There is one thing I think I can and should give up, but haven't gotten around to it: my "fancy" gym club membership. I go rather infrequently to Lifetime Fitness but pay the monthly fee year-round. I will probably cancel pretty soon. At least I think I will, unless I just start loving workouts again!

As I did almost six months ago, I thank God that my family is blessed with fairly good health. And Dylan is blessed with a job he enjoys at a large, stable company, which provides a good income, health insurance and other benefits. And my immediate family are also likewise blessed.

And while we have not had to experience (another) layoff in our family, I can truly see the other side of the coin, because it's all around me. Sadly, I don't have the means to support the entire world. I know for every "luxury" cup of coffee Dylan no longer orders at the Starbucks near his work, down the line there will be someone at a Starbucks who loses his job. And I feel sad when another family I know is really hurting right now.

This is the sad result of an economy where everyone is selling some thing or service to someone else, in which everyone we know participates, myself included. My own business? Who wants a custom cake at times like this? I may likely never grow my business much during this "Great Recession." Are we not all in the same precarious position, only in various stages? But lots more people will be out of jobs, out of their homes, before this thing shakes out, probably 3-4 years from now, from what they're saying. And I also think the world economy will be vastly different after the shake-out and there may not be the same place for everyone in it that there was just last year. Maybe that won't be such a bad thing either.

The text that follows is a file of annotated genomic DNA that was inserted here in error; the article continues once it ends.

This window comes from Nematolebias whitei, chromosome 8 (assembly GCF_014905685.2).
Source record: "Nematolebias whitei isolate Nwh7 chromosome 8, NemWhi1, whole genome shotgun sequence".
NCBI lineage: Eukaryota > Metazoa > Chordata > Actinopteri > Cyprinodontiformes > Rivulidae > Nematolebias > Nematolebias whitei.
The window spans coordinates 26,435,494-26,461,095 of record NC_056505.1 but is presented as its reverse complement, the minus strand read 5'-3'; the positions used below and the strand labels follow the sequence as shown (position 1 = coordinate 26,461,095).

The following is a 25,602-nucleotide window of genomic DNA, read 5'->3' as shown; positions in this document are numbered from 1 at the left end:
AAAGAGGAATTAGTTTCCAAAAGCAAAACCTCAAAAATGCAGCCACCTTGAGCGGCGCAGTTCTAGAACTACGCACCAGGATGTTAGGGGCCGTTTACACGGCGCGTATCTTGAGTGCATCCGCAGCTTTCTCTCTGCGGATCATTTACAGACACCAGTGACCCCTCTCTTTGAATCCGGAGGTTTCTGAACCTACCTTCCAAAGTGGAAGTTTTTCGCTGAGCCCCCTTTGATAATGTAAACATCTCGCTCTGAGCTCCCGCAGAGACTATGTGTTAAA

And when I wrote the earlier post, it was pre-election time and everything was still up in the air. I have new faith in my country's leader and hope that over time, the economy will turn around. No quick fixes for a problem that grew unchecked over many years. I'm not a naturally patient person, but I really think that patience is key in riding out this storm. We'll just have to see whether or not the storm will continue to be a painless experience or not for our family.